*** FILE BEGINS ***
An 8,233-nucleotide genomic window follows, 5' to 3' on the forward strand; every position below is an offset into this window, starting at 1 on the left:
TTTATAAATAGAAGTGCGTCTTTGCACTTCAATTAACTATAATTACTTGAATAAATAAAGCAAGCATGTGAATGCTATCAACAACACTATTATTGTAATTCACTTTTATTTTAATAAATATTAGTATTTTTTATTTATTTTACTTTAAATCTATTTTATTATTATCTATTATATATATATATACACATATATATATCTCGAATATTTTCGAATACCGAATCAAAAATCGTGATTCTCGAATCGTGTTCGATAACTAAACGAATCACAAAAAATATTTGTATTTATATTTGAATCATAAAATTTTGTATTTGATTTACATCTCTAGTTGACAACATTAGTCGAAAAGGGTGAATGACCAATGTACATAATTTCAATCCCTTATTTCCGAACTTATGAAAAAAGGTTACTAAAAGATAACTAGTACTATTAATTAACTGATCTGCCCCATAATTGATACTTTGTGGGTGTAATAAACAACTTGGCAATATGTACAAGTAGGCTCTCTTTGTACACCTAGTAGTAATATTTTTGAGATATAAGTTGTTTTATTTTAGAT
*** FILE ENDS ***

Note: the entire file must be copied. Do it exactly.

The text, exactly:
An 8,233-nucleotide genomic window follows, 5' to 3' on the forward strand; every position below is an offset into this window, starting at 1 on the left:
TTTATAAATAGAAGTGCGTCTTTGCACTTCAATTAACTATAATTACTTGAATAAATAAAGCAAGCATGTGAATGCTATCAACAACACTATTATTGTAATTCACTTTTATTTTAATAAATATTAGTATTTTTTATTTATTTTACTTTAAATCTATTTTATTATTATCTATTATATATATATATACACATATATATATCTCGAATATTTTCGAATACCGAATCAAAAATCGTGATTCTCGAATCGTGTTCGATAACTAAACGAATCACAAAAAATATTTGTATTTATATTTGAATCATAAAATTTTGTATTTGATTTACATCTCTAGTTGACAACATTAGTCGAAAAGGGTGAATGACCAATGTACATAATTTCAATCCCTTATTTCCGAACTTATGAAAAAAGGTTACTAAAAGATAACTAGTACTATTAATTAACTGATCTGCCCCATAATTGATACTTTGTGGGTGTAATAAACAACTTGGCAATATGTACAAGTAGGCTCTCTTTGTACACCTAGTAGTAATATTTTTGAGATATAAGTTGTTTTATTTTAGAT